What kind of social studies did they teach in Texas?

By Rod Nofziger
OOIDA director of government affairs


I cannot claim to recall all that I was taught in the fifth grade, but I clearly remember my teacher chalking out the fundamentals of our federal government on the classroom blackboard and describing how our forefathers had envisioned a government consisting of separate branches, each serving specific roles.

Basically put, the Constitution of the United States divides the government into three distinctive branches: the legislative, the executive and the judicial.

As the elected representatives of the American people, Congress makes up the legislative branch and is empowered with the role of creating laws.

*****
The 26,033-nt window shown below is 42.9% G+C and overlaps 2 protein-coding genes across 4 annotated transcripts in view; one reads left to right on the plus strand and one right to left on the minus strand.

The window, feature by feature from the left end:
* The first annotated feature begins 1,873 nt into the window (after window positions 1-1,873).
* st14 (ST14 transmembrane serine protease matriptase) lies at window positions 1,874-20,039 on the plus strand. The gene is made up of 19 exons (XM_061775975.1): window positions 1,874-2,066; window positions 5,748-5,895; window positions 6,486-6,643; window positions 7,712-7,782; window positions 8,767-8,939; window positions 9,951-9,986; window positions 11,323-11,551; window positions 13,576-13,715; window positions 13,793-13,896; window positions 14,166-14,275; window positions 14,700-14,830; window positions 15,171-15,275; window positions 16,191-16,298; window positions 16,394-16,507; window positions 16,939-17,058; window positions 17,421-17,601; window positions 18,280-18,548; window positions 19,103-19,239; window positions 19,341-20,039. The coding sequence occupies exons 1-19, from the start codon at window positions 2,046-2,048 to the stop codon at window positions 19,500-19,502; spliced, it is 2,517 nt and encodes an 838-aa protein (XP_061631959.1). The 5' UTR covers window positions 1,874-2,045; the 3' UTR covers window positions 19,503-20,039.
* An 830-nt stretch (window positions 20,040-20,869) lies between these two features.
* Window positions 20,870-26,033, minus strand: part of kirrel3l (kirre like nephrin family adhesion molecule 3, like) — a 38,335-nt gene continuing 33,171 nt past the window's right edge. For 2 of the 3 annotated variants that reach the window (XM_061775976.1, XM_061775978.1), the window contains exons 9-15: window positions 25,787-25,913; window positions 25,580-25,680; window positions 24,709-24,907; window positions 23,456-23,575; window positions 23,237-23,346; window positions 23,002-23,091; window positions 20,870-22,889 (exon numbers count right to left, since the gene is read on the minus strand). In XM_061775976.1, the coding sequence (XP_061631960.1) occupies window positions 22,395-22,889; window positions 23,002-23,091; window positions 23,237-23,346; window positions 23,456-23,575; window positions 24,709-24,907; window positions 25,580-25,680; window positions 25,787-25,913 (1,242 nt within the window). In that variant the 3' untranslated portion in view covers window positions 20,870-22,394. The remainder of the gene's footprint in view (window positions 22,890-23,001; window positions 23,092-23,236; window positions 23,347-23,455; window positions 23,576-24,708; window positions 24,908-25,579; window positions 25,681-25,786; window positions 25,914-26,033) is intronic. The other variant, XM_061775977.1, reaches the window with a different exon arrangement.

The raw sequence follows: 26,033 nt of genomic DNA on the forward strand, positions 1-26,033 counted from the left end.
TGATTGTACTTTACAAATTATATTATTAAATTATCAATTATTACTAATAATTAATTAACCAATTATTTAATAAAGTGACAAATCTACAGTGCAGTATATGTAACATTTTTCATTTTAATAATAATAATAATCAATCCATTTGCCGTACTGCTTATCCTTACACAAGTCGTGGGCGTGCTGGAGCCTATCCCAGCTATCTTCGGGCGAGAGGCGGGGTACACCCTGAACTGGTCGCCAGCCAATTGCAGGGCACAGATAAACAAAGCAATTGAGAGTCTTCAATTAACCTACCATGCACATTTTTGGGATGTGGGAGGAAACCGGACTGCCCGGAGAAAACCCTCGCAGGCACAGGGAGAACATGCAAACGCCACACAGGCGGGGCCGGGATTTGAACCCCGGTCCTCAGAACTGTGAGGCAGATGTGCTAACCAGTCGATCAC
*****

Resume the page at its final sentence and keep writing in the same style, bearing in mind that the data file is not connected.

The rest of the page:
The executive branch is composed of the president, executive departments and agencies – such as FMCSA – and is assigned the job of implementing and enforcing laws created by the legislative branch.

The judicial branch is to judge the application and validity of laws.

The purpose of having three separate branches is to create a system of checks and balances to ensure that no one branch grows too powerful and obtains dominant authority over the entire government. This separation of powers is one of the basic doctrines of the Constitution.

In 2007, Congress staked a clear position of opposition to the cross-border trucking program with Mexico. That opposition manifested itself in legislation on a handful of occasions, culminating in a simple and straightforward law requiring the Bush administration to stop the pilot program.

By ignoring Congress and continuing the pilot program, the administration has either forgotten its elementary school lessons on government or is knowingly willing to trample on the fundamentals of our nation’s Constitution.